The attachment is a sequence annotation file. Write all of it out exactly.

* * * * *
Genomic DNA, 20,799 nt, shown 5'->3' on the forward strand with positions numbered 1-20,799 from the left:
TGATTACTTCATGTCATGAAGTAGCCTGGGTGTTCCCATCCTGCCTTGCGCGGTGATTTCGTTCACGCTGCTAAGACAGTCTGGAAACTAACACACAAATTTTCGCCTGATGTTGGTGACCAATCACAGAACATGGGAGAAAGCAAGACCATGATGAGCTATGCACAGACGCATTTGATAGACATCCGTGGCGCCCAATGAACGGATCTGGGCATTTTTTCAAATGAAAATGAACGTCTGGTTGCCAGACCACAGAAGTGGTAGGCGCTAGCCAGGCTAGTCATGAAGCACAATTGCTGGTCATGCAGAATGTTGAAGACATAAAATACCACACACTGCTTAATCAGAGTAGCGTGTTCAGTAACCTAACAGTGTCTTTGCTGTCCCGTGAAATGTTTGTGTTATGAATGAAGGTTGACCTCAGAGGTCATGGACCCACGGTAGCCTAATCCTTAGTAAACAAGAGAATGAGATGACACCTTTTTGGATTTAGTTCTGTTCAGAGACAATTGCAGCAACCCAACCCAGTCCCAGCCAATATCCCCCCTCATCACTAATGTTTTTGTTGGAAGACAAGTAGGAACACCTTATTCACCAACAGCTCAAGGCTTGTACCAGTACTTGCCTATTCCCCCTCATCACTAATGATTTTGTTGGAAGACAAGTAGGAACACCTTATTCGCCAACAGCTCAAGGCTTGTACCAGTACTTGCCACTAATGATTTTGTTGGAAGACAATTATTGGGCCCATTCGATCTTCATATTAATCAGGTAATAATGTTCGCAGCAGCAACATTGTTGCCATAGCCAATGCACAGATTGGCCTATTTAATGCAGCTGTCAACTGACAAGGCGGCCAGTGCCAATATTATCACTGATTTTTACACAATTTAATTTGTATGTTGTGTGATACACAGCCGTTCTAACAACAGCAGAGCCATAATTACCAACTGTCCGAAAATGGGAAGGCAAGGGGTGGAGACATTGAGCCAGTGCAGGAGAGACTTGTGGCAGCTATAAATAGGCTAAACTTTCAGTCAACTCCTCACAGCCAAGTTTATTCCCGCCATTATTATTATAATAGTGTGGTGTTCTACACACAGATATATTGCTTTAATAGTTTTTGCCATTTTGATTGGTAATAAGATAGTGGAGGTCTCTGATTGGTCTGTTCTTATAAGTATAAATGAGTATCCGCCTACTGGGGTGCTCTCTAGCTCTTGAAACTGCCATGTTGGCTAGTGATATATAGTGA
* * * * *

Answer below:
Genomic DNA, 20,799 nt, shown 5'->3' on the forward strand with positions numbered 1-20,799 from the left:
TGATTACTTCATGTCATGAAGTAGCCTGGGTGTTCCCATCCTGCCTTGCGCGGTGATTTCGTTCACGCTGCTAAGACAGTCTGGAAACTAACACACAAATTTTCGCCTGATGTTGGTGACCAATCACAGAACATGGGAGAAAGCAAGACCATGATGAGCTATGCACAGACGCATTTGATAGACATCCGTGGCGCCCAATGAACGGATCTGGGCATTTTTTCAAATGAAAATGAACGTCTGGTTGCCAGACCACAGAAGTGGTAGGCGCTAGCCAGGCTAGTCATGAAGCACAATTGCTGGTCATGCAGAATGTTGAAGACATAAAATACCACACACTGCTTAATCAGAGTAGCGTGTTCAGTAACCTAACAGTGTCTTTGCTGTCCCGTGAAATGTTTGTGTTATGAATGAAGGTTGACCTCAGAGGTCATGGACCCACGGTAGCCTAATCCTTAGTAAACAAGAGAATGAGATGACACCTTTTTGGATTTAGTTCTGTTCAGAGACAATTGCAGCAACCCAACCCAGTCCCAGCCAATATCCCCCCTCATCACTAATGTTTTTGTTGGAAGACAAGTAGGAACACCTTATTCACCAACAGCTCAAGGCTTGTACCAGTACTTGCCTATTCCCCCTCATCACTAATGATTTTGTTGGAAGACAAGTAGGAACACCTTATTCGCCAACAGCTCAAGGCTTGTACCAGTACTTGCCACTAATGATTTTGTTGGAAGACAATTATTGGGCCCATTCGATCTTCATATTAATCAGGTAATAATGTTCGCAGCAGCAACATTGTTGCCATAGCCAATGCACAGATTGGCCTATTTAATGCAGCTGTCAACTGACAAGGCGGCCAGTGCCAATATTATCACTGATTTTTACACAATTTAATTTGTATGTTGTGTGATACACAGCCGTTCTAACAACAGCAGAGCCATAATTACCAACTGTCCGAAAATGGGAAGGCAAGGGGTGGAGACATTGAGCCAGTGCAGGAGAGACTTGTGGCAGCTATAAATAGGCTAAACTTTCAGTCAACTCCTCACAGCCAAGTTTATTCCCGCCATTATTATTATAATAGTGTGGTGTTCTACACACAGATATATTGCTTTAATAGTTTTTGCCATTTTGATTGGTAATAAGATAGTGGAGGTCTCTGATTGGTCTGTTCTTATAAGTATAAATGAGTATCCGCCTACTGGGGTGCTCTCTAGCTCTTGAAACTGCCATGTTGGCTAGTGATATATAGTGA